Influence of martensite content and morphology on the toughness and fatigue behavior of high-martensite dual-phase steels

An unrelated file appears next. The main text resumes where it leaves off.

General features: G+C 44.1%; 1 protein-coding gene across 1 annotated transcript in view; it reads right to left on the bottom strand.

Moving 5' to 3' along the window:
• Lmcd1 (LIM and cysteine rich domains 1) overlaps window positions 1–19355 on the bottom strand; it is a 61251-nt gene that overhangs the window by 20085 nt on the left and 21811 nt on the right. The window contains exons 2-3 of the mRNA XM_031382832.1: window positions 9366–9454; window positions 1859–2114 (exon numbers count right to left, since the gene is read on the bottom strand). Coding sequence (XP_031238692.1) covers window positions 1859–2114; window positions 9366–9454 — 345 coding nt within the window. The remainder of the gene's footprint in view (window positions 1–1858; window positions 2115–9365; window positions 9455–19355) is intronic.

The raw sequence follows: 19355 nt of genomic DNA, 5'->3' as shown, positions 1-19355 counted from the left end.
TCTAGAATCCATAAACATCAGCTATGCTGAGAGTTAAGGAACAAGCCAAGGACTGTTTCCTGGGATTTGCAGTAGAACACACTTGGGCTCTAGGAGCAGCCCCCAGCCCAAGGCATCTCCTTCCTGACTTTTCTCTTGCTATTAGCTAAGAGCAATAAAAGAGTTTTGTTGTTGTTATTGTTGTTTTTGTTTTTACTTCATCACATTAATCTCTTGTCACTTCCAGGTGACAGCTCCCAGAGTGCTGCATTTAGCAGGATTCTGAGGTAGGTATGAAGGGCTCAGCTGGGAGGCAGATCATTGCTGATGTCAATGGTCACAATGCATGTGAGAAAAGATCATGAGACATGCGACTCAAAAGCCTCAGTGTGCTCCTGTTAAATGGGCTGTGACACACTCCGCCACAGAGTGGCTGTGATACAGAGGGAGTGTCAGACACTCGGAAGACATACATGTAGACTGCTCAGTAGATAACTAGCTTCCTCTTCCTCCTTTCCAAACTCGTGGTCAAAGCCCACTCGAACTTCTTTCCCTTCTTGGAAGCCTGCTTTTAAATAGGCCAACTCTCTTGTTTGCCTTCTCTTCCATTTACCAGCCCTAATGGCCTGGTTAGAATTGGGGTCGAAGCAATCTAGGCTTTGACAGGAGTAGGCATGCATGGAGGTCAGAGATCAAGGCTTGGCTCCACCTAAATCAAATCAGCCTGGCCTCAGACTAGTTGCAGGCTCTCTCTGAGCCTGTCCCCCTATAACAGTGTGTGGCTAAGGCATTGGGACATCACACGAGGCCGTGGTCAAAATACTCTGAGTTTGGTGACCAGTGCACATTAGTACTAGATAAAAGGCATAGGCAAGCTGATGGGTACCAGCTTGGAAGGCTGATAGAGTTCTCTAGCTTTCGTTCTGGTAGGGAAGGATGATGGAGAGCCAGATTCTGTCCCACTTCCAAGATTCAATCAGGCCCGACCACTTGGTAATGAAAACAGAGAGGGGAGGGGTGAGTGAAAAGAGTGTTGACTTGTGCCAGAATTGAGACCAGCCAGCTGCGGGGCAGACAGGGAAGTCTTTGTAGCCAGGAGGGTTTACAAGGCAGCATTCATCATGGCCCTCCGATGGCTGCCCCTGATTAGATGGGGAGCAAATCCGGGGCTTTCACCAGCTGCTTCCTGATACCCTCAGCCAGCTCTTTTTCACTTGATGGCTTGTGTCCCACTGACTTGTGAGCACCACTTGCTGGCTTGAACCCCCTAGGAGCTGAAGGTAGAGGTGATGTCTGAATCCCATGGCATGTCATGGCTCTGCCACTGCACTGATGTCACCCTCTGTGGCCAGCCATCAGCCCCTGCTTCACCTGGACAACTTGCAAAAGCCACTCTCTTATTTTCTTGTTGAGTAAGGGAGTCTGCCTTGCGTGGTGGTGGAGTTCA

A series of high-martensite dual-phase (HMDP) steels exhibiting a 0.3 to 0.8 volume fraction of martensite (Vm), produced by intermediate quenching (IQ) of a vanadium and boron-containing microalloyed steel, have been studied for toughness and fatigue behavior to supplement the contents of a recent report by the present authors on the unusual tensile behavior of these steels. The studies included assessment of the quasi-static and dynamic fracture toughness and fatigue-crack growth (FCG) behavior of the developed steels. The experimental results show that the quasi-static fracturetoughness (KICV) increases with increasing Vm in the range between Vm=0.3 and 0.6 and then decreases, whereas the dynamic fracture-toughness parameters (KID, KD, and JID) exhibit a significant increase in their magnitudes for steels containing 0.45 to 0.60 Vm before achieving a saturation plateau. Both the quasi-static and dynamic fracture-toughness values exhibit the best range of toughnesses for specimens containing approximately equal amounts of precipitate-free ferrite and martensite in a refined microstructural state. The magnitudes of the fatigue threshold in HMDP steels, for Vm between 0.55 and 0.60, appear to be superior to those of structural steels of a similar strength level. The Paris-law exponents (m) for the developed HMDP steels increase with increasing Vm, with an attendant decrease in the pre-exponential factor (C).
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